Casey McCoy, a wildland fire training manager with the Nebraska Forest Service, says 20 courses are being offered.
“Primarily, what we were trying to address was a void of training that could lead to certification on the part of volunteer firefighters,” McCoy says. “The initial push was in the northwest part of the state. What it’s grown to is it’s become an academy that draws students from multiple states, six or eight states every year.”
Past academies have drawn up to 300 students, a majority of whom are volunteer firefighters. Courses focus on leadership, skills and operations and incident management, with names like Air Tanker Management and Introduction to Wildland Fire Behavior Calculations.
McCoy says students can still sign up.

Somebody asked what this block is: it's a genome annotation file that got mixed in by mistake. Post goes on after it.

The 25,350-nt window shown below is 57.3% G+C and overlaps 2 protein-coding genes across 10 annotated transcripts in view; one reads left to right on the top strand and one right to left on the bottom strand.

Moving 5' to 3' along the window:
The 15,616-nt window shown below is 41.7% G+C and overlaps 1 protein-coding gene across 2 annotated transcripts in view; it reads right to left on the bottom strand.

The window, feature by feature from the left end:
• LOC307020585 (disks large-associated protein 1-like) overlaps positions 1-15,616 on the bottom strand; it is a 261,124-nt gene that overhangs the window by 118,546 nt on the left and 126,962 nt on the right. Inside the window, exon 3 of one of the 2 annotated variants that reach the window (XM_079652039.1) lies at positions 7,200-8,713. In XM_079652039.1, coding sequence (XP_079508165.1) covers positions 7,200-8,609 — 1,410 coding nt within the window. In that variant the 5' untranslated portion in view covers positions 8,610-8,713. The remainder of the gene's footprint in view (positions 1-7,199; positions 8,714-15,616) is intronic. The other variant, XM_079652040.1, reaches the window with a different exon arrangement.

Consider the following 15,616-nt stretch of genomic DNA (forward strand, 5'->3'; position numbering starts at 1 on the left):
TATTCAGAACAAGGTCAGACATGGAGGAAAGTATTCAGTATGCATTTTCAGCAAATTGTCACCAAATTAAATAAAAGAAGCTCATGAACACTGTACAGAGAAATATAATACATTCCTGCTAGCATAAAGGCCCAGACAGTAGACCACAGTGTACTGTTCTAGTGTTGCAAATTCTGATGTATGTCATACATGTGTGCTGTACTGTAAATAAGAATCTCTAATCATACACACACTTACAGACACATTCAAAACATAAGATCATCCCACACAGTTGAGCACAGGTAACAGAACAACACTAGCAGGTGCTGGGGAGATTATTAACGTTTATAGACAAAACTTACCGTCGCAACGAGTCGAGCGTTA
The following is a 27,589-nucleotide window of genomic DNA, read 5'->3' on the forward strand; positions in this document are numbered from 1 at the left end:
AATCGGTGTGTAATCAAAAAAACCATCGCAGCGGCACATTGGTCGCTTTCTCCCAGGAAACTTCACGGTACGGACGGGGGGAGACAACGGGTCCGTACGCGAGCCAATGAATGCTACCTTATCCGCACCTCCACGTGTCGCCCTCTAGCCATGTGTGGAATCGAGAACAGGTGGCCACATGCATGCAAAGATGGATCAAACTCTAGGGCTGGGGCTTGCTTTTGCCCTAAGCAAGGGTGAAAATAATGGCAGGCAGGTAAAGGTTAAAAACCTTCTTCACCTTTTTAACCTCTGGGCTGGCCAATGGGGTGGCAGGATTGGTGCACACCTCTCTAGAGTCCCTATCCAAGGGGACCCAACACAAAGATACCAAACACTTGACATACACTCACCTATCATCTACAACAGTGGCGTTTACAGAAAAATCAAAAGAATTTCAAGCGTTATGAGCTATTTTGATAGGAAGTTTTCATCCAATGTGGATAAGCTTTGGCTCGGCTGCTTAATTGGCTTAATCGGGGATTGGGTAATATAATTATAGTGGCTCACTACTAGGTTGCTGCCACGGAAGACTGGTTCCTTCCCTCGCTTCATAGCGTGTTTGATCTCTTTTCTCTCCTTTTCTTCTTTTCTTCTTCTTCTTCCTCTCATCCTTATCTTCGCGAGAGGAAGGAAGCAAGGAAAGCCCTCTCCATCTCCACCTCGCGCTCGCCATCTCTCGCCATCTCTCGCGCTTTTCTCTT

“Unfortunately, we have a few that have low registration so if we don’t get some more students signed up for those, we won’t be able to present those,” McCoy says. “If the classes are still going, we’ll take registration right up to the day of class starting. They can get to the registration through the Nebraska Forest Service website.”
The academy runs April 26th through May 4th at Fort Robinson State Park near Crawford.
Just over a week ago, eight counties in southwest Nebraska were included in a disaster area declared by the federal government due to the lingering drought.